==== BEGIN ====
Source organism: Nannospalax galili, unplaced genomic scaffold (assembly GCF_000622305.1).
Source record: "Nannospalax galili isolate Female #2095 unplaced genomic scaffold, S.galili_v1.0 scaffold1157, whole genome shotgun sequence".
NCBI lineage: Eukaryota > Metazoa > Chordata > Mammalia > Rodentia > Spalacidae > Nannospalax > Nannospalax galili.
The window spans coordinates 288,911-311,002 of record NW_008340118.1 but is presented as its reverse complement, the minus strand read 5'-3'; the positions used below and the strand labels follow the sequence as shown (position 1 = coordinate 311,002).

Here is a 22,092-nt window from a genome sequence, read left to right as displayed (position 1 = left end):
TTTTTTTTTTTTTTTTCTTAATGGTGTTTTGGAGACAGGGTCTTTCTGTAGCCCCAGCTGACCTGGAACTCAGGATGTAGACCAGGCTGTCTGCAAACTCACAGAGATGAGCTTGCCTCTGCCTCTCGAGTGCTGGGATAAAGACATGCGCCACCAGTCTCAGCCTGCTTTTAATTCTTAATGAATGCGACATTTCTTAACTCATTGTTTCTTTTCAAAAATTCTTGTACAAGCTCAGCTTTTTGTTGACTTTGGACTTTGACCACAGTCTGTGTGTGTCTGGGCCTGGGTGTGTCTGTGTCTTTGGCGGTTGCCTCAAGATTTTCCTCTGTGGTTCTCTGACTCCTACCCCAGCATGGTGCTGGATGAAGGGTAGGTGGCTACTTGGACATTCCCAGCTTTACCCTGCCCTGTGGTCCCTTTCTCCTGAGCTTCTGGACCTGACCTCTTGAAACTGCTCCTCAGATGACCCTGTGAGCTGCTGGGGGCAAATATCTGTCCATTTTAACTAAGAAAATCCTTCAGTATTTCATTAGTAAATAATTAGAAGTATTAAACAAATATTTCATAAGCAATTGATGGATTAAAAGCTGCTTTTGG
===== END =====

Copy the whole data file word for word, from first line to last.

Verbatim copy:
Source organism: Nannospalax galili, unplaced genomic scaffold (assembly GCF_000622305.1).
Source record: "Nannospalax galili isolate Female #2095 unplaced genomic scaffold, S.galili_v1.0 scaffold1157, whole genome shotgun sequence".
NCBI lineage: Eukaryota > Metazoa > Chordata > Mammalia > Rodentia > Spalacidae > Nannospalax > Nannospalax galili.
The window spans coordinates 288,911-311,002 of record NW_008340118.1 but is presented as its reverse complement, the minus strand read 5'-3'; the positions used below and the strand labels follow the sequence as shown (position 1 = coordinate 311,002).

Here is a 22,092-nt window from a genome sequence, read left to right as displayed (position 1 = left end):
TTTTTTTTTTTTTTTTCTTAATGGTGTTTTGGAGACAGGGTCTTTCTGTAGCCCCAGCTGACCTGGAACTCAGGATGTAGACCAGGCTGTCTGCAAACTCACAGAGATGAGCTTGCCTCTGCCTCTCGAGTGCTGGGATAAAGACATGCGCCACCAGTCTCAGCCTGCTTTTAATTCTTAATGAATGCGACATTTCTTAACTCATTGTTTCTTTTCAAAAATTCTTGTACAAGCTCAGCTTTTTGTTGACTTTGGACTTTGACCACAGTCTGTGTGTGTCTGGGCCTGGGTGTGTCTGTGTCTTTGGCGGTTGCCTCAAGATTTTCCTCTGTGGTTCTCTGACTCCTACCCCAGCATGGTGCTGGATGAAGGGTAGGTGGCTACTTGGACATTCCCAGCTTTACCCTGCCCTGTGGTCCCTTTCTCCTGAGCTTCTGGACCTGACCTCTTGAAACTGCTCCTCAGATGACCCTGTGAGCTGCTGGGGGCAAATATCTGTCCATTTTAACTAAGAAAATCCTTCAGTATTTCATTAGTAAATAATTAGAAGTATTAAACAAATATTTCATAAGCAATTGATGGATTAAAAGCTGCTTTTGG